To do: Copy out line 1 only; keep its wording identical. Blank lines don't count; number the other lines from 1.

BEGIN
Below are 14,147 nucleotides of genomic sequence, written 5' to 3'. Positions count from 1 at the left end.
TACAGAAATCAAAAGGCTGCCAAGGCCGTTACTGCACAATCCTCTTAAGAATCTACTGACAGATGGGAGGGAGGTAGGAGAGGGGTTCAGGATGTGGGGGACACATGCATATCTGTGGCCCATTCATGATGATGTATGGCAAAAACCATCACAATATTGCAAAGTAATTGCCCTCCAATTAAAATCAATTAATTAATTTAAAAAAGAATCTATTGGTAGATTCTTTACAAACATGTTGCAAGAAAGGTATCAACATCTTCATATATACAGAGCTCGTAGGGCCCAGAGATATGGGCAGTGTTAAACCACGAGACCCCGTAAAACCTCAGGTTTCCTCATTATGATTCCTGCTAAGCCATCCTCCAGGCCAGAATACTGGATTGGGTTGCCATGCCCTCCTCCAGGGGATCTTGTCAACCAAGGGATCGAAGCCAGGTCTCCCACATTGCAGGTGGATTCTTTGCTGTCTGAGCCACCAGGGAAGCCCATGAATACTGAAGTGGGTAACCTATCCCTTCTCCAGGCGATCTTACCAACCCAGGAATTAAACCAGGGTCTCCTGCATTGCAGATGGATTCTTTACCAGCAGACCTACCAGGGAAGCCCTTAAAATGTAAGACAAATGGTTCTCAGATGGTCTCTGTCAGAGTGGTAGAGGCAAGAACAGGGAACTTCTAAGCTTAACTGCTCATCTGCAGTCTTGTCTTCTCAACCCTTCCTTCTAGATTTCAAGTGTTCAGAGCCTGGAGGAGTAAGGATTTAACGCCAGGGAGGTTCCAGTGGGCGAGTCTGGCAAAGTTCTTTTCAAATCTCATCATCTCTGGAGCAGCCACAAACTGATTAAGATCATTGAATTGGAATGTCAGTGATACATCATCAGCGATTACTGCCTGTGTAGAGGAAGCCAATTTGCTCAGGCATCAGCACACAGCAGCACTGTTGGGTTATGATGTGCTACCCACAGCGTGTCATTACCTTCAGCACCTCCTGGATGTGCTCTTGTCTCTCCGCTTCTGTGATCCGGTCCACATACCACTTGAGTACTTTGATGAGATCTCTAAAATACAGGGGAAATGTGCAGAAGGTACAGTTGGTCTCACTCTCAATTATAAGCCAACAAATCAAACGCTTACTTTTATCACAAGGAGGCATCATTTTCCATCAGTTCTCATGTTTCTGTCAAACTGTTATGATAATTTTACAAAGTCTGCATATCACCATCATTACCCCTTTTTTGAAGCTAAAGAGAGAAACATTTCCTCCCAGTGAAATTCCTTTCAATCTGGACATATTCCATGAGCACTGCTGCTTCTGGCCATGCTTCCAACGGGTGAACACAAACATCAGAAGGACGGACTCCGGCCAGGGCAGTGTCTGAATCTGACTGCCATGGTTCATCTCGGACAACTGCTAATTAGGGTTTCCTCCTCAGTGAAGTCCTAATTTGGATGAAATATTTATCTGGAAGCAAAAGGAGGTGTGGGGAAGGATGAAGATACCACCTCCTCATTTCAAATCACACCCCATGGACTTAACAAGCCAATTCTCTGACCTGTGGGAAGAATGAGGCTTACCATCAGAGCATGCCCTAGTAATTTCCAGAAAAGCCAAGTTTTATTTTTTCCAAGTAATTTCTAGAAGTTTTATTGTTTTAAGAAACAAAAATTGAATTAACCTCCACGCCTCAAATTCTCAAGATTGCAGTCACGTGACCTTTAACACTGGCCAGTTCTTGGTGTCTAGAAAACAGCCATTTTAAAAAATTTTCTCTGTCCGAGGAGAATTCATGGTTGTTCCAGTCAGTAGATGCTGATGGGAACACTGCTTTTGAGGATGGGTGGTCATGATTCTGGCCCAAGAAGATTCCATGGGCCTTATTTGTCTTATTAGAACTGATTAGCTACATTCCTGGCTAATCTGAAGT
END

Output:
Below are 14,147 nucleotides of genomic sequence, written 5' to 3'. Positions count from 1 at the left end.